Why I Love The Term "Conscious Uncoupling"
Like so many other people this past week, I've been contemplating the idea of "conscious uncoupling." Gwyneth Paltrow's use of this term seems to have sparked a wide range of emotions, but for me, it resonates so clearly.
When my first husband and I divorced, I was 38. We had two children under the age of three, and I was in the middle of getting my company up and running. At the time, the word "divorce" felt so decisive and painful. My parents divorced when I was 21 years old, and it took them 20 years to have a comfortable conversation with one another.
I was the first of my friends to go through divorce, and I felt ashamed, isolated, and too young for my new role as a divorcee. I had connected divorce with my parent's generation, but there I was I following in their footsteps. As a young mother, I felt I had failed in some way.
In truth, our divorce was a far more loving and gentle than the word implies. Of course, it was painful. I lost my appetite and 15 pounds along with it. I was embarrassed, and this made my social life much harder. I poured myself into my work, which was easy because I was in the middle of launching my company, Babo Botanicals. But through it all, we were very clear that our main priority was to help our two young children, understanding that there would be anguish, anxiety and loss, no matter how kind we were to each other.
Given our experience together, the term "divorce" always seemed overly harsh. While I didn't love the word, we didn't know another way to explain what we were doing. Even now, four years later, if I say "I am divorced," my stomach quivers.
It took almost two years to divorce, and that time was filled with the tension of lawyers and family expectations. My husband and I worked hard to be kind to each other throughout the process, but our lawyers and our families seemed intent on working against our intentions. No one seemed to understand how "divorce" could be gentle and loving. My family was overly protective and believed my husband was to blame for my unhappiness.
If I had gone to an "uncoupling" lawyer, perhaps she would have been able to understand that all we wanted was to make sure our our kids were happy, healthy and thriving. Instead, our divorce lawyers made our process so much more negative and difficult than it had to be. My lawyer pushed me to ask for more money and greater custody, insisting that I was not thinking clearly and I would want more in the future. She even wanted me to keep all our household property including a rug we had bought together in Turkey, which he treasured and I had given back to him.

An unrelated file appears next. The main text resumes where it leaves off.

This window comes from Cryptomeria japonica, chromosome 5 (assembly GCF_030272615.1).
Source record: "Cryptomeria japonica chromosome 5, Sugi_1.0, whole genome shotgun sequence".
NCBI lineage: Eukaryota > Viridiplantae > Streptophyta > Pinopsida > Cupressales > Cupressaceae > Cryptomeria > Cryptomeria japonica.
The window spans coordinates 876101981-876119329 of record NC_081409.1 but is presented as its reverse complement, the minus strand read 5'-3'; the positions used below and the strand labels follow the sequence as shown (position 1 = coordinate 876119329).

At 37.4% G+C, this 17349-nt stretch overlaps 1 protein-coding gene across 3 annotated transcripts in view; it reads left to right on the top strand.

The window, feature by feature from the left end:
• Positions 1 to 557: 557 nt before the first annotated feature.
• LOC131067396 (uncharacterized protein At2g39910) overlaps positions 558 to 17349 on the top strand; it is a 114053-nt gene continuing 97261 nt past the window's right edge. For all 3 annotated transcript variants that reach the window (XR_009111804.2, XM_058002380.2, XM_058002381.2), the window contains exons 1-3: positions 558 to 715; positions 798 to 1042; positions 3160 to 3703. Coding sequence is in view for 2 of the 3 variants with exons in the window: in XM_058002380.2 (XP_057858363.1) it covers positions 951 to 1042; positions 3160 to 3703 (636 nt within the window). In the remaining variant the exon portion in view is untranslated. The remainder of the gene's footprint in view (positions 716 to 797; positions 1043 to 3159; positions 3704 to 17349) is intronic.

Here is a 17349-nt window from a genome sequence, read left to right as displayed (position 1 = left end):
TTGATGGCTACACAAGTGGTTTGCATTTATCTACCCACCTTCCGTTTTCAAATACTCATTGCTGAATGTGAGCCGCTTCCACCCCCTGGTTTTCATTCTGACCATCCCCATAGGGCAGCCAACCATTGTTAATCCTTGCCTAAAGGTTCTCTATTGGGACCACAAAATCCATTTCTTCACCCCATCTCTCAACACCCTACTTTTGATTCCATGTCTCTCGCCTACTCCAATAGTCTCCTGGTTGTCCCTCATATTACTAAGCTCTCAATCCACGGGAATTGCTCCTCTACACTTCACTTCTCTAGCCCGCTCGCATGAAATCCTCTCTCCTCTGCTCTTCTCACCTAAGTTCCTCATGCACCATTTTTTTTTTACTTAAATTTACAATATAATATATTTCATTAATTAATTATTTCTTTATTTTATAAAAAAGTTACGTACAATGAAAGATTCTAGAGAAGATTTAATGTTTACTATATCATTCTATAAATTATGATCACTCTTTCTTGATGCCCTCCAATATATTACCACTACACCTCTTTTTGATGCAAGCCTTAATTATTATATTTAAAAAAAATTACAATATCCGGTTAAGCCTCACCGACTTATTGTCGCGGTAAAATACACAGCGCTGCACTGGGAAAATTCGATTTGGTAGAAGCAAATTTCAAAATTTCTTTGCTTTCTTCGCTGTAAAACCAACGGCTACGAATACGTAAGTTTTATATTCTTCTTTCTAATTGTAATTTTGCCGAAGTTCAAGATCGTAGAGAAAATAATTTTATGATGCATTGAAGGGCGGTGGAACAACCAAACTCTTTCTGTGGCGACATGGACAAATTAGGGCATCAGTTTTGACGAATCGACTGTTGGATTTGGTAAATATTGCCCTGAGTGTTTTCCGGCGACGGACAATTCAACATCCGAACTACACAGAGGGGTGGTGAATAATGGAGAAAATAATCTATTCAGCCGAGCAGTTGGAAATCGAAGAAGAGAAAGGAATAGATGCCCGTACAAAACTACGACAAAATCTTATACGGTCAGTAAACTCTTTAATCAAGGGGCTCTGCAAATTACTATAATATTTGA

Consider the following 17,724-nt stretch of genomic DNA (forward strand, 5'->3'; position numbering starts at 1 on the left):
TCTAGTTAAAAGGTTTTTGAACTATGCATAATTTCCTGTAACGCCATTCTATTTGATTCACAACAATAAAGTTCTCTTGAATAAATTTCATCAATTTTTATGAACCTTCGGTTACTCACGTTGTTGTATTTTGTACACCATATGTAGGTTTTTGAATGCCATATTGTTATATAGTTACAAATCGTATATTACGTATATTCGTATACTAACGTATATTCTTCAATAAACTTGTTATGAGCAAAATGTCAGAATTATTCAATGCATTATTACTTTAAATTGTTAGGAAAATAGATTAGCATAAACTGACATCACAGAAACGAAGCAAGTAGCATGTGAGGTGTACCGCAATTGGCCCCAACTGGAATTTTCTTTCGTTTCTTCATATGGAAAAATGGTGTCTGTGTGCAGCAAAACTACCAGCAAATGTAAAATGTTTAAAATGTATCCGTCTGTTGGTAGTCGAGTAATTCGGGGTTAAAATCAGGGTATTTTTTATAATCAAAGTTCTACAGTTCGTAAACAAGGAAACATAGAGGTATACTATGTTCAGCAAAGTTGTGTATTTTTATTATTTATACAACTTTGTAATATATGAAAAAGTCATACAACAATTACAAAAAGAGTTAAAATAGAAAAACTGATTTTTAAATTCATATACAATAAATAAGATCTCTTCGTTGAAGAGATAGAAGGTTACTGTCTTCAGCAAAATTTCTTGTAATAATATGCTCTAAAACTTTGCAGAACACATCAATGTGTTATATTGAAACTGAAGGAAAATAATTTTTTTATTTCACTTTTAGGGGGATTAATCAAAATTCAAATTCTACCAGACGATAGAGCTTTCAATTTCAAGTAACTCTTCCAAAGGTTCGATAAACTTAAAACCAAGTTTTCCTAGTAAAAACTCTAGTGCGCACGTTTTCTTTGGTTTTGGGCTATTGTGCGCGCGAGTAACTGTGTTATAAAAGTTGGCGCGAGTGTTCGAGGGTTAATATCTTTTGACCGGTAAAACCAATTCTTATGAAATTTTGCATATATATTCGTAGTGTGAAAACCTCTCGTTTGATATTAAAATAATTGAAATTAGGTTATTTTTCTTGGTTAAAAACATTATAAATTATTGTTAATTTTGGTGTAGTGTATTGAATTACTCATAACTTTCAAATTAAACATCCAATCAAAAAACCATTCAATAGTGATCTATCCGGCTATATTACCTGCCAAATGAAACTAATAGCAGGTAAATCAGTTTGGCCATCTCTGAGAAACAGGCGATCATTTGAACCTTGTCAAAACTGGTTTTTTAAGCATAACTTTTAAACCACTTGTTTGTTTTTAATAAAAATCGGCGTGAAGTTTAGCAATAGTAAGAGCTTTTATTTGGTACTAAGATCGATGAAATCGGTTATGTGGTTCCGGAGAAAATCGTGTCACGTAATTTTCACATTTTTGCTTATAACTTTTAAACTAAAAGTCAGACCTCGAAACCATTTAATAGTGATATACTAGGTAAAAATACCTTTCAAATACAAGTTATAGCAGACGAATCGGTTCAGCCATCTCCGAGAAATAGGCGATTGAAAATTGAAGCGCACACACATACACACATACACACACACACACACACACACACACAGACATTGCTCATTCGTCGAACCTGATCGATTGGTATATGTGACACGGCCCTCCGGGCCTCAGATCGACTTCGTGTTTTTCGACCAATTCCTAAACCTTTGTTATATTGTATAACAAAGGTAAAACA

I eventually let her go and hired a gentle, older lawyer who was able to move through the system very quickly. Even though we came out of the divorce with custody terms and rules, we've slid into a more fluid parenting relationship. We text each other every day to let one another know how the children are. When I travel for long work periods, he stays at my house with the kids.
If he has to change his days with the children because of work or travel, I accommodate him. We talk often, both on the phone and when the kids transition between their two homes. I feel fortunate that this is where we have landed. I know so many divorced couples who continue to fight and never find a peaceful relationship.
It's only now that I have a word for our process. I had never heard the term before, and I am thankful to Gwyneth Paltrow for bringing it into my vocabulary. An "uncoupled" partnership can include friendship, teamwork, and co-parenting, whereas "divorce" connotes a final ending. And as 50% of moms experience divorce at some time, I imagine I'm not the only one who finds the term to be overly-harsh and filled with blame.
Divorce is a negative. Conscious uncoupling has the potential to be a positive.
So why the uncoupling? Why not try to make things work?
We had met at school and were fast friends, but we would have done better to remain that way. As friends, we were a great team, but as soon as the relationship became romantic, it became toxic for both of us. We were incapable of supporting each other emotionally. Our values, passions and interests were not aligned. The chemistry was off and we both felt it. But once we began living apart and starting independent lives again, we are able to regain our deep friendship.
Now I am remarried to my soulmate. I am stepmother to two wonderful children, and my new husband and I have had one more child together. Families take so many different shapes, and I don't regret a moment of the story that has shaped mine. Of course there have been painful times, and I feel so fortunate to have met the right partner. But I love and respect my former husband. And looking back, I will happily exchange "divorced" for "uncoupled," as it feels just right for the partnership we share.
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